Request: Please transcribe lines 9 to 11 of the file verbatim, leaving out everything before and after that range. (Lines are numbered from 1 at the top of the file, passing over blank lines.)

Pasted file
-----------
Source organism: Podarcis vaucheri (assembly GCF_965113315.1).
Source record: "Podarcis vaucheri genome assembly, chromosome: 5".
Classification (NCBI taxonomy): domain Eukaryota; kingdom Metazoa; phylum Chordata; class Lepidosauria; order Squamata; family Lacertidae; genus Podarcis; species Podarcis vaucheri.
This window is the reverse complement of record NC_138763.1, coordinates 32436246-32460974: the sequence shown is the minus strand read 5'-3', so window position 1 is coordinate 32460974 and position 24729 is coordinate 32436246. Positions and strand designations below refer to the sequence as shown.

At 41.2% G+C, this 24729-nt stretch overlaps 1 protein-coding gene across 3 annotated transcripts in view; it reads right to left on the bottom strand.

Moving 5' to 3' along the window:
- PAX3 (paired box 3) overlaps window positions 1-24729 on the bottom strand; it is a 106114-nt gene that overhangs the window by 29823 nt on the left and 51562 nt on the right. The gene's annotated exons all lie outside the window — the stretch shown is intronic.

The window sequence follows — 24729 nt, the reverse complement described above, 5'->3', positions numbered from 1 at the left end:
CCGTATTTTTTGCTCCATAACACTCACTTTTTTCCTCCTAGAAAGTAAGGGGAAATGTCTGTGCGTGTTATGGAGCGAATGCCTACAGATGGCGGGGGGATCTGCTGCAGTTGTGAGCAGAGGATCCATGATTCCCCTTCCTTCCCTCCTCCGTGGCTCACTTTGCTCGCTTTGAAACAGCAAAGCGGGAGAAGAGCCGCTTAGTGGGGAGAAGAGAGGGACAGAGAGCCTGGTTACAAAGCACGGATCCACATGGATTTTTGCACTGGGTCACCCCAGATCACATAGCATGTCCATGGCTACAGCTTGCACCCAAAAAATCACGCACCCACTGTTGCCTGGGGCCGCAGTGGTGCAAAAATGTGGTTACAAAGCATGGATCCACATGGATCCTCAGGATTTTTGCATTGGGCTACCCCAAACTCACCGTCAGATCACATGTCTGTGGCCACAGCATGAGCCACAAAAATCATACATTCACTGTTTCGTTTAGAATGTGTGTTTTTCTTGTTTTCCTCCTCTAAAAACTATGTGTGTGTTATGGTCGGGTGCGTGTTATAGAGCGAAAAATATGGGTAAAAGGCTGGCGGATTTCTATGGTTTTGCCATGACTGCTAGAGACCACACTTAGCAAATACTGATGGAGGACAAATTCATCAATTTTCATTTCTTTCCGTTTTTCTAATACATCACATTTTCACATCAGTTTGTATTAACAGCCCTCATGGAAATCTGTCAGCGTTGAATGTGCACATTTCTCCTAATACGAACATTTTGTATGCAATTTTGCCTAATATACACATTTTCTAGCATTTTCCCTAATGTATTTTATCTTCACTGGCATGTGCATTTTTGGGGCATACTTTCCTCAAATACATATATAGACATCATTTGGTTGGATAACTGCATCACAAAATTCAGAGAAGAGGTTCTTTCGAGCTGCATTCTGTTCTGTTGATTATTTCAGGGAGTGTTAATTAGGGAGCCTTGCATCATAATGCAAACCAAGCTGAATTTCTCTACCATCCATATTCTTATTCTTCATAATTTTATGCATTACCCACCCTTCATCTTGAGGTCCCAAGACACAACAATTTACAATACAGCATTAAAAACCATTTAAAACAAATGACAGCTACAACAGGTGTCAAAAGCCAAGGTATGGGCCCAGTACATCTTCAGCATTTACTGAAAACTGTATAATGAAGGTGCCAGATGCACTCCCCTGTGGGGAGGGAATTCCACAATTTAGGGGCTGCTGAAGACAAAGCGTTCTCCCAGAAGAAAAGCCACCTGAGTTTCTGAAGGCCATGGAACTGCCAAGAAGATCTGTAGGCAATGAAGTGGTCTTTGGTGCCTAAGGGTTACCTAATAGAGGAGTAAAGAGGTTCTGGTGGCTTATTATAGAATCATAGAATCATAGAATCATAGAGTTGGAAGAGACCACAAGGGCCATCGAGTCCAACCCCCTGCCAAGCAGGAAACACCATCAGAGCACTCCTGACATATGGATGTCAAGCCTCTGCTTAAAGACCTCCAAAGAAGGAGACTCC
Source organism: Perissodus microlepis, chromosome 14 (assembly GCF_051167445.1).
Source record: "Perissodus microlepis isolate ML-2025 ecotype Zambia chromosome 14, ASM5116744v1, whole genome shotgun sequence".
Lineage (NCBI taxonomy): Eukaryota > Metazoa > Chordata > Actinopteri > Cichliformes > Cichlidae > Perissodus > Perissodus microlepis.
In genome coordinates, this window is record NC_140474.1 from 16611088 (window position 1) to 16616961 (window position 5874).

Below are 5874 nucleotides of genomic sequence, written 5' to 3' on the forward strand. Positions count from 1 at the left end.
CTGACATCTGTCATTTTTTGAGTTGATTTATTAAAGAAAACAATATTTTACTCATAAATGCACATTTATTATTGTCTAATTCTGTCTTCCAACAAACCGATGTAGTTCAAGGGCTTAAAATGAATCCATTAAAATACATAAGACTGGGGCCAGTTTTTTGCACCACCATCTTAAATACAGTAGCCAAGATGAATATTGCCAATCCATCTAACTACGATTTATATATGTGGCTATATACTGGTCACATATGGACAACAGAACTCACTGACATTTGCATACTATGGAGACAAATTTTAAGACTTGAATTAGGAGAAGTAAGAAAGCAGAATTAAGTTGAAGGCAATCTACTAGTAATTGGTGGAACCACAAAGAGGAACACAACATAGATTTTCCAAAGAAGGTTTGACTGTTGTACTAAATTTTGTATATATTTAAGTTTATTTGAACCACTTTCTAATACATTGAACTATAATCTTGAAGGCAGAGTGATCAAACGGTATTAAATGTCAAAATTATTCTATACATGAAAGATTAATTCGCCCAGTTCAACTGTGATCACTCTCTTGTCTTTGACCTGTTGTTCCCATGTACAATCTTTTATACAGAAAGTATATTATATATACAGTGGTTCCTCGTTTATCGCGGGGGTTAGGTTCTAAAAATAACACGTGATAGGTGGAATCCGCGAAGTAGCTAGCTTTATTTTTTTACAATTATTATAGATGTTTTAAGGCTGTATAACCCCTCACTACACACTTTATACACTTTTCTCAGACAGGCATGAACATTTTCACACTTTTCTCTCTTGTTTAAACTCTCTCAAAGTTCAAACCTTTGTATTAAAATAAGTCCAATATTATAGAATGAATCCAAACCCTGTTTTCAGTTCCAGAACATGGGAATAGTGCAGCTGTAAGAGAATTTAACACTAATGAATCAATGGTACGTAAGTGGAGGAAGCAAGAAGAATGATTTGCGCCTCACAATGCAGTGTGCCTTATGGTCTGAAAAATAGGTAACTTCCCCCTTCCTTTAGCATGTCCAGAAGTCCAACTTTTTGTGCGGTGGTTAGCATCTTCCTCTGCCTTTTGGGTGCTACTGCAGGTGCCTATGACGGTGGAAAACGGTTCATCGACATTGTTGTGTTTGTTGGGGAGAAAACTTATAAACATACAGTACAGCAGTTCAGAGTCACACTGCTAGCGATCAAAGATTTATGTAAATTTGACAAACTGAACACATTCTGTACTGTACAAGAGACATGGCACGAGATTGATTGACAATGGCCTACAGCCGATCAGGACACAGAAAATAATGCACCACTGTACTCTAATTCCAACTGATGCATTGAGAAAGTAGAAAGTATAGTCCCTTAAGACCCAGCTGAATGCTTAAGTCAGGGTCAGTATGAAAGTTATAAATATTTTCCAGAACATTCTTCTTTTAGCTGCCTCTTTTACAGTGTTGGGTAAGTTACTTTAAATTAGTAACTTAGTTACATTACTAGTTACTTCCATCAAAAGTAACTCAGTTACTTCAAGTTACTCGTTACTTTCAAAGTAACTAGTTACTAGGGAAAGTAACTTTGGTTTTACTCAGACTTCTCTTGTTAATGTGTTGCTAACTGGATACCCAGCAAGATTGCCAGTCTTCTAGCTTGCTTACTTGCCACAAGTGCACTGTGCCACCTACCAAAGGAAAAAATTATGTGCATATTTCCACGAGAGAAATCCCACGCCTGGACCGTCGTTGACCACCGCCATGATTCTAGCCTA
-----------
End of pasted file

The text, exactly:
CCGTATTTTTTGCTCCATAACACTCACTTTTTTCCTCCTAGAAAGTAAGGGGAAATGTCTGTGCGTGTTATGGAGCGAATGCCTACAGATGGCGGGGGGATCTGCTGCAGTTGTGAGCAGAGGATCCATGATTCCCCTTCCTTCCCTCCTCCGTGGCTCACTTTGCTCGCTTTGAAACAGCAAAGCGGGAGAAGAGCCGCTTAGTGGGGAGAAGAGAGGGACAGAGAGCCTGGTTACAAAGCACGGATCCACATGGATTTTTGCACTGGGTCACCCCAGATCACATAGCATGTCCATGGCTACAGCTTGCACCCAAAAAATCACGCACCCACTGTTGCCTGGGGCCGCAGTGGTGCAAAAATGTGGTTACAAAGCATGGATCCACATGGATCCTCAGGATTTTTGCATTGGGCTACCCCAAACTCACCGTCAGATCACATGTCTGTGGCCACAGCATGAGCCACAAAAATCATACATTCACTGTTTCGTTTAGAATGTGTGTTTTTCTTGTTTTCCTCCTCTAAAAACTATGTGTGTGTTATGGTCGGGTGCGTGTTATAGAGCGAAAAATATGGGTAAAAGGCTGGCGGATTTCTATGGTTTTGCCATGACTGCTAGAGACCACACTTAGCAAATACTGATGGAGGACAAATTCATCAATTTTCATTTCTTTCCGTTTTTCTAATACATCACATTTTCACATCAGTTTGTATTAACAGCCCTCATGGAAATCTGTCAGCGTTGAATGTGCACATTTCTCCTAATACGAACATTTTGTATGCAATTTTGCCTAATATACACATTTTCTAGCATTTTCCCTAATGTATTTTATCTTCACTGGCATGTGCATTTTTGGGGCATACTTTCCTCAAATACATATATAGACATCATTTGGTTGGATAACTGCATCACAAAATTCAGAGAAGAGGTTCTTTCGAGCTGCATTCTGTTCTGTTGATTATTTCAGGGAGTGTTAATTAGGGAGCCTTGCATCATAATGCAAACCAAGCTGAATTTCTCTACCATCCATATTCTTATTCTTCATAATTTTATGCATTACCCACCCTTCATCTTGAGGTCCCAAGACACAACAATTTACAATACAGCATTAAAAACCATTTAAAACAAATGACAGCTACAACAGGTGTCAAAAGCCAAGGTATGGGCCCAGTACATCTTCAGCATTTACTGAAAACTGTATAATGAAGGTGCCAGATGCACTCCCCTGTGGGGAGGGAATTCCACAATTTAGGGGCTGCTGAAGACAAAGCGTTCTCCCAGAAGAAAAGCCACCTGAGTTTCTGAAGGCCATGGAACTGCCAAGAAGATCTGTAGGCAATGAAGTGGTCTTTGGTGCCTAAGGGTTACCTAATAGAGGAGTAAAGAGGTTCTGGTGGCTTATTATAGAATCATAGAATCATAGAATCATAGAGTTGGAAGAGACCACAAGGGCCATCGAGTCCAACCCCCTGCCAAGCAGGAAACACCATCAGAGCACTCCTGACATATGGATGTCAAGCCTCTGCTTAAAGACCTCCAAAGAAGGAGACTCC
Source organism: Perissodus microlepis, chromosome 14 (assembly GCF_051167445.1).
Source record: "Perissodus microlepis isolate ML-2025 ecotype Zambia chromosome 14, ASM5116744v1, whole genome shotgun sequence".